The French Broad River Park is the newest access point on the river developed by Riverlink. Located on the river at Amboy Road, this park features fishing sites, playground, restrooms, bicycling and walking trails, interpretive displays and a picnic shelter that echoes the 1905 architecture of the original Riverside Park. Greenways and other river parks are currently also under development as part of Riverlink’s vision.
     The Buncombe County Department of Recreation Services also maintains a number of river parks on the French Broad River in the Asheville area. One of these, the Jean Webb Park is located just north of the French Broad River Park along Riverside Drive which parallels the river. This small park is convenient to downtown and a good spot for picnic lunch. For more information about the other river parks maintained by Buncombe County, contact the Department of Recreation Services at 828-250-4260.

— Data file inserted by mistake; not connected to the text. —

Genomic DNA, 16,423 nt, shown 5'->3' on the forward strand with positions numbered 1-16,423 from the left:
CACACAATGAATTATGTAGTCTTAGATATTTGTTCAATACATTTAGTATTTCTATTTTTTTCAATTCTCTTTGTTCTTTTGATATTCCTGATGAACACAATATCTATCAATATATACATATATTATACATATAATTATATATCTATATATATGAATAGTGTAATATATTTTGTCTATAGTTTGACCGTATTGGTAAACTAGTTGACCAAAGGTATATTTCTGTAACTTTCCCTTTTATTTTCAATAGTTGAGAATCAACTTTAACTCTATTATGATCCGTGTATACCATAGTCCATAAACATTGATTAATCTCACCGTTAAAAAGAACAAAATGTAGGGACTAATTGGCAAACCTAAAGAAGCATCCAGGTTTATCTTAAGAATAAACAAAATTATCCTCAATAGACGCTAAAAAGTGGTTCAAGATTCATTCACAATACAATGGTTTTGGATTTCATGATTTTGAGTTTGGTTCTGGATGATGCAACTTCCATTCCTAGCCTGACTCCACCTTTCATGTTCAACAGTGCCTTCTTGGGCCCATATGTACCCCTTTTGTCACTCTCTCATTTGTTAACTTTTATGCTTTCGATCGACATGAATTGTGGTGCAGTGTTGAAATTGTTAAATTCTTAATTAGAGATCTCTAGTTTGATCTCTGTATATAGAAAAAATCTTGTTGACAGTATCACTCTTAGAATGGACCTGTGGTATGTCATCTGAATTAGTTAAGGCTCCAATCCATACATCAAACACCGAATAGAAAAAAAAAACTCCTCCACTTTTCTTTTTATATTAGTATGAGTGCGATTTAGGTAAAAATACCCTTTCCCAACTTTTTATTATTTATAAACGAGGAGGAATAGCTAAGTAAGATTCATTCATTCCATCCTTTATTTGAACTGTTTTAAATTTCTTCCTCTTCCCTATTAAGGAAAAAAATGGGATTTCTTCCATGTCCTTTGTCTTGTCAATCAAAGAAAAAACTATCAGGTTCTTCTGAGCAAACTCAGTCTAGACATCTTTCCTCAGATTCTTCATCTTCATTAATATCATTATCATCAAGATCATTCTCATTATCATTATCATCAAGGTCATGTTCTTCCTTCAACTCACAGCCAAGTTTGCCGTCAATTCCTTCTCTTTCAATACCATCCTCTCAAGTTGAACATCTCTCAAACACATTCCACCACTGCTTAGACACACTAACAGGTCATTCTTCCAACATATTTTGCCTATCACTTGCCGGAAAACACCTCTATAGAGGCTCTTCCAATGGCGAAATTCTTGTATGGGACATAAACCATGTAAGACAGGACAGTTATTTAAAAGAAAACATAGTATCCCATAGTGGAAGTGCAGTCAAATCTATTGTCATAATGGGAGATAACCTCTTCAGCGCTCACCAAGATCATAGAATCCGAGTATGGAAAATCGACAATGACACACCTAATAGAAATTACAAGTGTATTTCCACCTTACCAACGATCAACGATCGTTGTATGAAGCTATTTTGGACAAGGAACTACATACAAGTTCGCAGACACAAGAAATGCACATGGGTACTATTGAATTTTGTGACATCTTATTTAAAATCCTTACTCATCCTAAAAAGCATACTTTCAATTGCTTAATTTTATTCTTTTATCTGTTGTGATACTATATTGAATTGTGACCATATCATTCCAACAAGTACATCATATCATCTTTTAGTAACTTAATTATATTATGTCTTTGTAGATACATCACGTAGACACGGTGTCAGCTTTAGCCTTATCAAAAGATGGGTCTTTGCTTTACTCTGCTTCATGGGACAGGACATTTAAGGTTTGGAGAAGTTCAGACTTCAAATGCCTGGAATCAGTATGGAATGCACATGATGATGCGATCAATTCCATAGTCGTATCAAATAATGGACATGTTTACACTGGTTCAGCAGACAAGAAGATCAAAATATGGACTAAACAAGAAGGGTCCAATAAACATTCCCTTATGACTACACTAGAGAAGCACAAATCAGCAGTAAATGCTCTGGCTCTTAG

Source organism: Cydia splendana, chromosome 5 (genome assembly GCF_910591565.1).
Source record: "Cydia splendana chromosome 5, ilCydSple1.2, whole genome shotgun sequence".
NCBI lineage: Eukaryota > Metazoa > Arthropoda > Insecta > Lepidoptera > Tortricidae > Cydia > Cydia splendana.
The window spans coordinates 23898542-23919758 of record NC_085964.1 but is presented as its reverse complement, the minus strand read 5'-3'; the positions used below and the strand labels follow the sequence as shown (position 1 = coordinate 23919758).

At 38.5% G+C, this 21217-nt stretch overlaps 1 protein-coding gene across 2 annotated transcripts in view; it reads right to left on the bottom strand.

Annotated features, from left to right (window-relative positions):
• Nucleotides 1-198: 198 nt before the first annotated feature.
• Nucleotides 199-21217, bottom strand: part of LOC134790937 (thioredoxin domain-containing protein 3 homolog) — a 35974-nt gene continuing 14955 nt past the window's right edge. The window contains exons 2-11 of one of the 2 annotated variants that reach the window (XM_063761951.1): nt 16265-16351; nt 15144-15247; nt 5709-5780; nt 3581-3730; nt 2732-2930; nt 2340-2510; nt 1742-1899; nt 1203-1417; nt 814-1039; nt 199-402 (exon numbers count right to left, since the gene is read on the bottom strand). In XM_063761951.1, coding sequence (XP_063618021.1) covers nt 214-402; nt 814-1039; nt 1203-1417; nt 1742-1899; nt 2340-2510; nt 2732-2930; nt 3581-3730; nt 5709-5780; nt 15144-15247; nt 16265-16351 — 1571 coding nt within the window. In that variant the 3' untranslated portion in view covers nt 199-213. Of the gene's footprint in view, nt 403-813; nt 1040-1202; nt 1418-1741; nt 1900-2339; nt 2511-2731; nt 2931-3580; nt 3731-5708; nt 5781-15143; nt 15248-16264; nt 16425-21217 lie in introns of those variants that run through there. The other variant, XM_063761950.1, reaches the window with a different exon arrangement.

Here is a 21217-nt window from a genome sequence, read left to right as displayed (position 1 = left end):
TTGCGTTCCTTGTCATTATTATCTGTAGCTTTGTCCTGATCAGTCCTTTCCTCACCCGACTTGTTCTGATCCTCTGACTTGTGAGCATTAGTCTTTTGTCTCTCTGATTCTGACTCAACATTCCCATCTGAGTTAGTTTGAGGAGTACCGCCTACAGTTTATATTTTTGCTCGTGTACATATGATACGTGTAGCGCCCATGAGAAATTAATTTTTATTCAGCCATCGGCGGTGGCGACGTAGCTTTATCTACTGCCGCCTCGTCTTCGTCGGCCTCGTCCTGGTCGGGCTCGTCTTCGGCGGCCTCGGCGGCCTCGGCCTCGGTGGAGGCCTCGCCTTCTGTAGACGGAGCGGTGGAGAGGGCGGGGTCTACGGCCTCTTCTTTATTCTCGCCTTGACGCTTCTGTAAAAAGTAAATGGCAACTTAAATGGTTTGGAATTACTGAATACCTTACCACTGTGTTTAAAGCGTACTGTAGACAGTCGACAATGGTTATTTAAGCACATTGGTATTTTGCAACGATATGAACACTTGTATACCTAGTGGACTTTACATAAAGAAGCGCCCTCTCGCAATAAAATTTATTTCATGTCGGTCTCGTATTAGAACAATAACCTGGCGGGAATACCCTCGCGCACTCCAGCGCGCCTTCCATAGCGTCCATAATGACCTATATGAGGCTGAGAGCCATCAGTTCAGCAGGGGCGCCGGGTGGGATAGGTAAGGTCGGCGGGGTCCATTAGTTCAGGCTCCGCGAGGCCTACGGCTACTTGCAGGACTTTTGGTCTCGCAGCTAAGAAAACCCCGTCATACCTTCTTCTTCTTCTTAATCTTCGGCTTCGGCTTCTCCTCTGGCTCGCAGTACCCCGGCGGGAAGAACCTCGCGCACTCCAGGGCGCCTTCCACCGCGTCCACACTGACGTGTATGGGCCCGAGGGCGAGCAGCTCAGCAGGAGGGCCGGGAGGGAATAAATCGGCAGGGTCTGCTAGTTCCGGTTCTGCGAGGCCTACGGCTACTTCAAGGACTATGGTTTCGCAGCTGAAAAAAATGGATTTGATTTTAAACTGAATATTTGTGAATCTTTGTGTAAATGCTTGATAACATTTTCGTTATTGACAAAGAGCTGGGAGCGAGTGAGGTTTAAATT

Location: West of downtown Asheville
Address: Entrance is off Long Shoals Rd. (Hwy 146)
Telephone: Riverlink: 828-252-8474
Directions: The French Broad River is accessible from many points in Asheville. To reach the Riverlink French Broad River Park, take Meadow Road west from Biltmore Village. This road eventually begins to parallel the river. Turn left at Amboy Road to access the park.
Buncombe County Access Points:
Glenn Bridge River Park (Mile 54)
Sandy Bottom River Park (Mile 59.5)
Bent Creek River Park (Mile 60)
Hominy Creek River Park (Mile 66)
Southern Waterways Access (Mile 68)
French Broad River Park (Mile 69)
Jean Webb Park (Mile 70)
French Broad River Campground (Mile 79.5)
The Ledges Whitewater Park (Mile 80)
Walnut Island River Park (Mile 86)